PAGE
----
Companies and their stewardship of open source projects
One of the articles of the time interval is Dustin Moris Gorski's Can we trust Microsoft with Open Source?, written in the wake of what I will just describe as Microsoft shenanigans around .NET. In the wake of reading that and having some general thoughts, I tweeted:
Can we trust Microsoft with open source? No, of course not. Nor can we trust Google, Apple, or Facebook. Any appearance of open source friendliness is tactical; it's not and has never been a deep seated cultural value.
(Applications to Github are left for Halloween scares.)
All of these companies (and others) have behaved in less than desirable ways around open source projects that they have either founded, inherited, or become significant contributors to (whether that contribution is developer resources, money, or what have you). And these are the good companies, the ones where the issue is even worth talking about.
(Oracle closing off OpenSolaris is very well known, but no one expects anything from Oracle except rapacious pricing.)
As a good first approximation, we cannot expect any company to be a genuinely good steward of open source projects. Unless open source is extremely deep in the company's culture, their support of open source is not a core imperative, it's a cold blooded business decision. This doesn't necessarily mean that they are exploiting open source, but it does mean that their support for their open source projects will only continue as long as they consider it not harmful and not too expensive for the benefit that both the project and being good stewards bring them. As we saw with .NET, when this is no longer true, things happen.
(Microsoft backed down this time but that was because their calculus of costs and benefits changed, not because they had a change of heart. The future course of Microsoft's stewardship of .NET is now clear, if it wasn't already.)
I do think that large companies can make what they feel is a good faith decision today to be a good steward to some open source project. Companies are made up of people and people can have good intentions and take actions with them. But companies also respond to incentives (and indeed are forced to), and over the long run those incentives point in the wrong direction. By default, a company is a remorseless machine that will crush any significant obstacle in its path.
VCS history versus large open source development
I recently read Fossil's Rebase Considered Harmful (via), which is another rerun of the great rebase versus everything else debate. This time around, one of the things that occurred to me is that rebasing and an array of similar things allow maintainers of large, public open source repositories to draw a clean line between how people develop changes in private and what appears in the immutable public history of the project. Any open source project can benefit from clean public history, partly because clean history makes it easy to use bisection to locate bugs, but a large project especially benefits because it has so many contributors of varying skill levels and practices.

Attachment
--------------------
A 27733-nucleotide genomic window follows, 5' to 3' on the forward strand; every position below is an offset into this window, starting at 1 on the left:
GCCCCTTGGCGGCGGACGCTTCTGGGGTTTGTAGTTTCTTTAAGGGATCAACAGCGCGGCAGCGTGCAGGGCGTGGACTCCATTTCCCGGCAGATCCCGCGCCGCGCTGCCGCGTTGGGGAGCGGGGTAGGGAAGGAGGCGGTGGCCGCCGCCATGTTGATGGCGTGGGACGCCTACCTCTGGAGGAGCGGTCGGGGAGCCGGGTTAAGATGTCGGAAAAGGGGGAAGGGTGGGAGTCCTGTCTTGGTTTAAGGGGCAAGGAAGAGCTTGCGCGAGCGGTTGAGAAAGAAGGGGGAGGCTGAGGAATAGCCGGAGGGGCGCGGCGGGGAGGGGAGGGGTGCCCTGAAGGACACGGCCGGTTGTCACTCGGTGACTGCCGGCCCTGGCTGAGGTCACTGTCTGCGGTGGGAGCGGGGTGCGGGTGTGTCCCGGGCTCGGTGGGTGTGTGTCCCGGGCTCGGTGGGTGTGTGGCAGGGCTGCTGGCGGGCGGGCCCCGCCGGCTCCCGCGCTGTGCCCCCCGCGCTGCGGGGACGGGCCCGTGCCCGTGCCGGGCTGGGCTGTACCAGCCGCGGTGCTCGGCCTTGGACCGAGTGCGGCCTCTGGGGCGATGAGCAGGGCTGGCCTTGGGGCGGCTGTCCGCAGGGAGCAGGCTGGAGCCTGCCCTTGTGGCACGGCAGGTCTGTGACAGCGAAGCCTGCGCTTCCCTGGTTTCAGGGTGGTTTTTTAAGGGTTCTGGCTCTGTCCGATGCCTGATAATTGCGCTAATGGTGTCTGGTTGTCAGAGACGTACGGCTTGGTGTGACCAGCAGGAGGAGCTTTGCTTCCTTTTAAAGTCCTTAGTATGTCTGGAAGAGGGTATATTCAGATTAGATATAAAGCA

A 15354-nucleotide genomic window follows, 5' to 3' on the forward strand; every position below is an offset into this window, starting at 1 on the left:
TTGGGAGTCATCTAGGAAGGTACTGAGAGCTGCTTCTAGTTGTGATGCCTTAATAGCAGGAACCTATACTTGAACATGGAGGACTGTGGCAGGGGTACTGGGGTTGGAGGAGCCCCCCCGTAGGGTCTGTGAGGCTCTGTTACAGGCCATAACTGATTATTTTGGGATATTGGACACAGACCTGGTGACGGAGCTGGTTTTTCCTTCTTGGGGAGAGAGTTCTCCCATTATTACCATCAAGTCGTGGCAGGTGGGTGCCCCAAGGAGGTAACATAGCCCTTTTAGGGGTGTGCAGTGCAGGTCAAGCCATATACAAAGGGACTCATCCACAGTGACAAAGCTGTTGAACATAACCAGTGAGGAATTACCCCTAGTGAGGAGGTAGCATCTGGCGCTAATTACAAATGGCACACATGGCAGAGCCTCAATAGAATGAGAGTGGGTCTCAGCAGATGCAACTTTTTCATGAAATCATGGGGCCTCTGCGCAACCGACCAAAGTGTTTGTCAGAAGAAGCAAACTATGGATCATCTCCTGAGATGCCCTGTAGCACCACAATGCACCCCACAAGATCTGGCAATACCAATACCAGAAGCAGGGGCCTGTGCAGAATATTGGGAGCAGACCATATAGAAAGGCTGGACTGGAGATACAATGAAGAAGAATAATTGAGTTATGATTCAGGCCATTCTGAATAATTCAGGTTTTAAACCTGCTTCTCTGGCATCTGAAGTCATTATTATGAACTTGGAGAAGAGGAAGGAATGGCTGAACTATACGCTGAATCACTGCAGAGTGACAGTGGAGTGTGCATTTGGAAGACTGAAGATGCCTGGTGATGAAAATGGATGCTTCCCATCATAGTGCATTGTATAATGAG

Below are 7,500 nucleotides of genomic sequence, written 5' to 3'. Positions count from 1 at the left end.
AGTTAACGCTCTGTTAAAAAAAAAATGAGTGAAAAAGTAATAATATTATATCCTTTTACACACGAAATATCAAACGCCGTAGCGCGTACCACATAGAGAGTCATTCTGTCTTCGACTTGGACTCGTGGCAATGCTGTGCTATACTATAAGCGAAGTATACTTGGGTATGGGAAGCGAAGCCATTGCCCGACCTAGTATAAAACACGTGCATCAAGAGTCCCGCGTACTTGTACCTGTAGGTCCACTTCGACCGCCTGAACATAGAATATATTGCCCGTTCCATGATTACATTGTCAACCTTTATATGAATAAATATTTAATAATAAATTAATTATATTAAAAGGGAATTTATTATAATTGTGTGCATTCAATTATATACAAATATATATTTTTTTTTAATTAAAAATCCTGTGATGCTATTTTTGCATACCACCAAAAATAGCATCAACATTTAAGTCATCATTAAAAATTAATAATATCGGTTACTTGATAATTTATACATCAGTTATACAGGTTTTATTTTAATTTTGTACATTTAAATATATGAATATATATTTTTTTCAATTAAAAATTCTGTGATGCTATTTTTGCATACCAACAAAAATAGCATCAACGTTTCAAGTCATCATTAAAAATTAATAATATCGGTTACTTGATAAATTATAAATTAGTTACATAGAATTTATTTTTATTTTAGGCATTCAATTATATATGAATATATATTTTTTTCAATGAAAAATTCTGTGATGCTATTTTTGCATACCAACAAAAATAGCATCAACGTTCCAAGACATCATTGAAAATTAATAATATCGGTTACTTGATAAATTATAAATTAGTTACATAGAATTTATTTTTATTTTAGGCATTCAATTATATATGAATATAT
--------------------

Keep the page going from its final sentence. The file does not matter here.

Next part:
Another aspect of using rebasing and other things that erase history (such as emailed patch series) is that they free people to develop changes in whatever style of VCS usage they find most comfortable and useful. You can set your editor to make a commit every time you save a file, and no one else has to care in the way they very much would if you proposed to merge the entire sequence intact into a large, public open source repository. The more contributors you have (and the more disparate they are), the more potentially useful this is.
Of course, there's a continuum, both between projects and in general. It's undeniably sometimes useful to know how a change was developed over time, for various reasons. It can also be useful to know how a change has flowed through various public versions of the code. The Linux kernel famously has a whole collection of trees that changes can wind up in before they get pulled into the mainline, and when this is done the changes often continue to carry their history of trees. Presumably this is useful to Linus Torvalds and other kernel developers.
One way to put this is that as an open source project grows larger and larger, I think that it makes less and less sense to try to represent almost everything that happens to the project in its VCS history. VCS history is only one way to capture and handle the entire history of the project; using it for everything has the same sort of broad problems that using any single thing for everything has. Perhaps the larger your project is, the more you should be explicitly asking what your VCS history is for and how you want it to be used (and to be useful).
Web browsers drive what Certificate Authority root certificates are accepted
One reaction to my entry on how Certificate Transparency logs let us assess CAs is to note that this only applies for TLS certificates that are sent to CT logs. As far as I can tell, the CA/Browser Forum baseline requirements (version 1.8.0 right now) don't seem to require that a CA do this, so it's not absolutely mandatory. It's only required if you want browsers to accept your TLS certificates, or if a CA promised to do this in their documentation of their practices.
(Not following their own published rules is what got Let's Encrypt in trouble when they issued TLS certificates that were valid for one second longer than expected. The TLS certificates were otherwise in conformance with the Baseline Requirements, and part of LE's fix to the issue was to change what they said about their practices.)
Thus in theory you could have a non-browser Certificate Authority that issued TLS certificates without logging them to CT systems. One perfectly valid question is whether we care about such a CA for TLS certificate usage questions, since it's clearly a relatively niche usage (and by definition, browsers changing what they accept doesn't affect its certificates). But another practical question is how its root certificates would wind up widely available in trust stores. The reality of today is web browsers are the dominant source of CA root certificate trust stores, and they run their root stores primarily for themselves (and for web TLS in general).